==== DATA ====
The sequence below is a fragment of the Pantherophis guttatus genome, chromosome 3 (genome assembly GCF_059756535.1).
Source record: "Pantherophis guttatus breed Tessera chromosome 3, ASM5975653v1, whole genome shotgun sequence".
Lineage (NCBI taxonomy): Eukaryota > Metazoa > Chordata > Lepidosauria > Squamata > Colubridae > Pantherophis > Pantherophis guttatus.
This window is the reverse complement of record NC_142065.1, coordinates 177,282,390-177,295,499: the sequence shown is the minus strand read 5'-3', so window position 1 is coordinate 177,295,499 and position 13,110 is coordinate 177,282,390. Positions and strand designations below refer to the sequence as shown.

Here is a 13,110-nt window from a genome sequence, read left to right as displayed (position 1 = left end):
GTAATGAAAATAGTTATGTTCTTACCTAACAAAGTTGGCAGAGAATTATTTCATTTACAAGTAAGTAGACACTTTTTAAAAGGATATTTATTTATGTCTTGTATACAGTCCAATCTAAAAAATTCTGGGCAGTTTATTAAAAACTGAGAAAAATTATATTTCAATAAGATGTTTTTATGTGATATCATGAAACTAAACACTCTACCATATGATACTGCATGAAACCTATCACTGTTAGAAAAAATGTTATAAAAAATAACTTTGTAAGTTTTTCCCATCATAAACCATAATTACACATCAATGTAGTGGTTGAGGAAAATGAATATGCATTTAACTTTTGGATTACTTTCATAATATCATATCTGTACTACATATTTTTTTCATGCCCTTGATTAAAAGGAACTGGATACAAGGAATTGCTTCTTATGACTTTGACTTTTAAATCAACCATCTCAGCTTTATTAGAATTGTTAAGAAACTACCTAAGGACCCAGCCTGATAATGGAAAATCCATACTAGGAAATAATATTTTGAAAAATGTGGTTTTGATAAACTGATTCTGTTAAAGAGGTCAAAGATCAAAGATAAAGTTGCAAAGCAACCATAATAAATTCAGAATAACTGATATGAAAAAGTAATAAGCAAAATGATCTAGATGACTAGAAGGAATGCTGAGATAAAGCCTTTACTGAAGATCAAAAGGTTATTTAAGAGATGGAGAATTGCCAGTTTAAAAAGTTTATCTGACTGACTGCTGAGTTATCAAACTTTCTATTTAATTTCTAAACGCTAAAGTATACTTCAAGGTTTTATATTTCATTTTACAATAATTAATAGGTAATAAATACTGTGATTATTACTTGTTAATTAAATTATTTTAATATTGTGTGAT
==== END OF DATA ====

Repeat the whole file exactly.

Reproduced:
The sequence below is a fragment of the Pantherophis guttatus genome, chromosome 3 (genome assembly GCF_059756535.1).
Source record: "Pantherophis guttatus breed Tessera chromosome 3, ASM5975653v1, whole genome shotgun sequence".
Lineage (NCBI taxonomy): Eukaryota > Metazoa > Chordata > Lepidosauria > Squamata > Colubridae > Pantherophis > Pantherophis guttatus.
This window is the reverse complement of record NC_142065.1, coordinates 177,282,390-177,295,499: the sequence shown is the minus strand read 5'-3', so window position 1 is coordinate 177,295,499 and position 13,110 is coordinate 177,282,390. Positions and strand designations below refer to the sequence as shown.

Here is a 13,110-nt window from a genome sequence, read left to right as displayed (position 1 = left end):
GTAATGAAAATAGTTATGTTCTTACCTAACAAAGTTGGCAGAGAATTATTTCATTTACAAGTAAGTAGACACTTTTTAAAAGGATATTTATTTATGTCTTGTATACAGTCCAATCTAAAAAATTCTGGGCAGTTTATTAAAAACTGAGAAAAATTATATTTCAATAAGATGTTTTTATGTGATATCATGAAACTAAACACTCTACCATATGATACTGCATGAAACCTATCACTGTTAGAAAAAATGTTATAAAAAATAACTTTGTAAGTTTTTCCCATCATAAACCATAATTACACATCAATGTAGTGGTTGAGGAAAATGAATATGCATTTAACTTTTGGATTACTTTCATAATATCATATCTGTACTACATATTTTTTTCATGCCCTTGATTAAAAGGAACTGGATACAAGGAATTGCTTCTTATGACTTTGACTTTTAAATCAACCATCTCAGCTTTATTAGAATTGTTAAGAAACTACCTAAGGACCCAGCCTGATAATGGAAAATCCATACTAGGAAATAATATTTTGAAAAATGTGGTTTTGATAAACTGATTCTGTTAAAGAGGTCAAAGATCAAAGATAAAGTTGCAAAGCAACCATAATAAATTCAGAATAACTGATATGAAAAAGTAATAAGCAAAATGATCTAGATGACTAGAAGGAATGCTGAGATAAAGCCTTTACTGAAGATCAAAAGGTTATTTAAGAGATGGAGAATTGCCAGTTTAAAAAGTTTATCTGACTGACTGCTGAGTTATCAAACTTTCTATTTAATTTCTAAACGCTAAAGTATACTTCAAGGTTTTATATTTCATTTTACAATAATTAATAGGTAATAAATACTGTGATTATTACTTGTTAATTAAATTATTTTAATATTGTGTGAT